Abnormalities 16q(22) and t(8;21) were considered favorable risk abnormalities, independent of whether other abnormalities were present or not.
Those with a normal karyotype or with –Y only were classified as intermediate risk.
Drug delivery was performed by each local center using locally developed patient friendly forms.
Details of the treatment and results of those pts receiving high-dose chemotherapy (BCNU (N, N-bis[2-chloroethyl]-N-nitrosourea), amsacrine, VP-16 and cytosine arabinoside (BAVC) conditioning regimen) with auto-PBSC support were presented in part elsewhere.
In view of the high relapse rate in older AML adults, we explored a non-infusional post-remission therapy.
Non-infusional treatment might enable treatment on an outpatient basis.
Prior treatment for secondary myelodysplasia with cytarabine (doses ) administered more than 6 weeks before registration was allowed.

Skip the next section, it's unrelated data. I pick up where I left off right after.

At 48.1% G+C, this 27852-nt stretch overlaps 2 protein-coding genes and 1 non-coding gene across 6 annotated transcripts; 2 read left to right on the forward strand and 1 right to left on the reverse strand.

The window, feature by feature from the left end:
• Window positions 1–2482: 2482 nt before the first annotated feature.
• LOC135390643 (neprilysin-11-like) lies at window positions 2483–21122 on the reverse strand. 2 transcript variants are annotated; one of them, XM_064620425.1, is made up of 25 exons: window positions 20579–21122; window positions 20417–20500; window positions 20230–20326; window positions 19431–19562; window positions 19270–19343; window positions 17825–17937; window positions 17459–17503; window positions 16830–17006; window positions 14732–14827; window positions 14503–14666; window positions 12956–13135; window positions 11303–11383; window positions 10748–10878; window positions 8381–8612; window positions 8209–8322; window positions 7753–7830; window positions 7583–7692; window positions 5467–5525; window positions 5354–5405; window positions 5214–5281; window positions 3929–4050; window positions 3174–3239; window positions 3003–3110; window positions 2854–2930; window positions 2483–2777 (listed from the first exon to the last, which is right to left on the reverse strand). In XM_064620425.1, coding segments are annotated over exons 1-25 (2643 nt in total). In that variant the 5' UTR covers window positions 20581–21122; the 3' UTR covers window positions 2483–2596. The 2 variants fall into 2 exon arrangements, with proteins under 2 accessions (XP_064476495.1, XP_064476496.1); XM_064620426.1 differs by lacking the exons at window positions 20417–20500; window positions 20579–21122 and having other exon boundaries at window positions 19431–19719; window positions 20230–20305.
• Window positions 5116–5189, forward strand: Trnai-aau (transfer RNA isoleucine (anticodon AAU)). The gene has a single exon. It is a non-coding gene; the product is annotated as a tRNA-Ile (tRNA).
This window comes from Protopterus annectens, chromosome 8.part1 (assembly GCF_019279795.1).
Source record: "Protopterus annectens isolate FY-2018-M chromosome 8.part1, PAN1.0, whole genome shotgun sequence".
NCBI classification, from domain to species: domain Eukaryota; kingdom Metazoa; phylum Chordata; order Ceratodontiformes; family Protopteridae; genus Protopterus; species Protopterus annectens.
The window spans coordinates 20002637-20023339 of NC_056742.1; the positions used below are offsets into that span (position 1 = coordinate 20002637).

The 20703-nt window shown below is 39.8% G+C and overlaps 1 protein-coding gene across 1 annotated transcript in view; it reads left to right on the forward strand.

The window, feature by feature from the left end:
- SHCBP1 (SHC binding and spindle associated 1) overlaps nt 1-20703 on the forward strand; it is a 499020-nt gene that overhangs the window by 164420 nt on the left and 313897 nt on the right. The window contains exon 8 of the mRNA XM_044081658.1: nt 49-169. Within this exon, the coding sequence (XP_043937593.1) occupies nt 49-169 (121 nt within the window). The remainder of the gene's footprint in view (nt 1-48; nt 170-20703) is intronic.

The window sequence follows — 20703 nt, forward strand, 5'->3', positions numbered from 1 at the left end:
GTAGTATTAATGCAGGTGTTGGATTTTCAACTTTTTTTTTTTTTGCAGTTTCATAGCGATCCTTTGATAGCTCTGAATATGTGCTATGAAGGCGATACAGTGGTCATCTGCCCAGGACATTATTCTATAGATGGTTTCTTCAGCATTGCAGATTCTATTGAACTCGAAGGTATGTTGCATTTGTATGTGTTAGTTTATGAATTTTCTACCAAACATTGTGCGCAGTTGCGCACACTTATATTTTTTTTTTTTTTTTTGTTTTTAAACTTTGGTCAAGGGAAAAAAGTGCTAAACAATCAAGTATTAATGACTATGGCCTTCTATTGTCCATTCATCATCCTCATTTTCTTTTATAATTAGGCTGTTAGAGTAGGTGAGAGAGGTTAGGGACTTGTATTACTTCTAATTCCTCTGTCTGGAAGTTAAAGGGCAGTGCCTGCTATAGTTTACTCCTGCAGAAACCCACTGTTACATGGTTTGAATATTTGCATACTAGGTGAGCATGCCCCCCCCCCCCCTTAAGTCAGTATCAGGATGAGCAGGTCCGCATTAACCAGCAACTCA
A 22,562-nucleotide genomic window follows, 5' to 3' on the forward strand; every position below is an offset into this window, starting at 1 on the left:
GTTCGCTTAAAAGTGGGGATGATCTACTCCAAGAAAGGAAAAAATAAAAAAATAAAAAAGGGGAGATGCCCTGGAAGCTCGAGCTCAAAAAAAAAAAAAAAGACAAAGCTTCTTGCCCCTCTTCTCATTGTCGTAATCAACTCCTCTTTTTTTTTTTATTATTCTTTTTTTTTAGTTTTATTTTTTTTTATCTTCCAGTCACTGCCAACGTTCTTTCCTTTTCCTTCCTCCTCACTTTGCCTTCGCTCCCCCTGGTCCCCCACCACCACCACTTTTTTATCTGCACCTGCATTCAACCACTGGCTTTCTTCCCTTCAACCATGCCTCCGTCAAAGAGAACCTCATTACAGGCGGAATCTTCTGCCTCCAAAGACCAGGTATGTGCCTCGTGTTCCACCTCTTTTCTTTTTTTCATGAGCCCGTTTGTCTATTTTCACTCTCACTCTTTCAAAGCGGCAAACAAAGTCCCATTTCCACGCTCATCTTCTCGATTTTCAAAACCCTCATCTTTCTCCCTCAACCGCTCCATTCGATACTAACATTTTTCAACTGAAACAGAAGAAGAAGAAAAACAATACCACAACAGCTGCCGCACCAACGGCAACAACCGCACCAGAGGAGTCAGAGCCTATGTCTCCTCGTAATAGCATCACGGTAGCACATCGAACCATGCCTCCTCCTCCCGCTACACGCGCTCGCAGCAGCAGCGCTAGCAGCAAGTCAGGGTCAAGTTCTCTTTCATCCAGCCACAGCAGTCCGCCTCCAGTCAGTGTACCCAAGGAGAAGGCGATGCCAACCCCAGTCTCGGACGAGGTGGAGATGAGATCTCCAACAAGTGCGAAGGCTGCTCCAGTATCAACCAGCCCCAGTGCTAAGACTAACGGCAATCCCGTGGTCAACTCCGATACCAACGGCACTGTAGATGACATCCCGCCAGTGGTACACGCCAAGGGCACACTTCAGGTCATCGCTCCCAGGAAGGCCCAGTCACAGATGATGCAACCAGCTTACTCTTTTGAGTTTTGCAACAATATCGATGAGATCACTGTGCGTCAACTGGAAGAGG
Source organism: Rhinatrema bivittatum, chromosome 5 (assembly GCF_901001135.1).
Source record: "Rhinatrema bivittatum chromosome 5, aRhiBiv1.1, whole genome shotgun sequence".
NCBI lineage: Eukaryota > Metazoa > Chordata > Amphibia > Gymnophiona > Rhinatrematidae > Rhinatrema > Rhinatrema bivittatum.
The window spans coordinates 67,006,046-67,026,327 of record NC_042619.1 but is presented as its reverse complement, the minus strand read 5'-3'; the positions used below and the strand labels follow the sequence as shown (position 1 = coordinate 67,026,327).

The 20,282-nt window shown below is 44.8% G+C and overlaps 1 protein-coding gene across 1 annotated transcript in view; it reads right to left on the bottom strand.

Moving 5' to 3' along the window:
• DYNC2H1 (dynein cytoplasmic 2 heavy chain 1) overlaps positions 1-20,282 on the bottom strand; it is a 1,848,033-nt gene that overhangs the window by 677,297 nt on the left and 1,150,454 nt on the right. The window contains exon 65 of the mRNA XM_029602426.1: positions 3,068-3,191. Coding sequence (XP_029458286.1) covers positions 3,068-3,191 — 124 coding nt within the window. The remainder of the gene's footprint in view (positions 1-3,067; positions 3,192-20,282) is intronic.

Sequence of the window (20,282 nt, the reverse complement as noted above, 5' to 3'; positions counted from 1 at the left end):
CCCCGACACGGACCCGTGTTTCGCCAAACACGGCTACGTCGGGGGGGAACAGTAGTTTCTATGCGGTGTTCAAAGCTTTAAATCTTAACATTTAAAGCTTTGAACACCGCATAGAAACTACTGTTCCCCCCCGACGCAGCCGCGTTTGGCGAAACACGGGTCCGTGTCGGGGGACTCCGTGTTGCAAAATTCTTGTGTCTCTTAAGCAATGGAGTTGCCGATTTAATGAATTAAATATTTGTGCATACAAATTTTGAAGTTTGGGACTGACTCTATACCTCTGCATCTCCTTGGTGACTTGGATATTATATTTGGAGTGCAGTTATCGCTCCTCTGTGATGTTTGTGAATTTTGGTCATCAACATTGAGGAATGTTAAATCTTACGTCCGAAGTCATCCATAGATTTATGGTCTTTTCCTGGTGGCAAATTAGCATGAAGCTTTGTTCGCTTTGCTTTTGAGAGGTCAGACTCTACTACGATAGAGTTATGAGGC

Eligibility for second randomization included: first CR (CR1) after induction; WHO performance status of 0–2; absence of severe cardiac, pulmonary, neurologic and metabolic disease; adequate liver and renal function tests; absence of active infection; and HIV negativity.
It appeared that the CR rate was significantly higher in pts who received G-CSF during chemotherapy (58 vs 49%; P=0.009), whereas in terms of overall survival (OS) and DFS, no significant differences were observed between the various groups.
Pts received 1 or 2 remission–induction cycles of an i.v.
MICE regimen (mitoxantrone 7 mg/m) was supplied by Pfizer bv, Rivium Westlaan 142, LD Capelle a/d IJssel, The Netherlands.
Each patient signed an informed consent before randomization.
Pts 61–80 years of age with previously untreated de novo or secondary AML were randomized into four induction arms consisting of mitoxantrone, cytarabine and etoposide (MICE) given either alone or in combination with different schedules of G-CSF administration (Figure 1).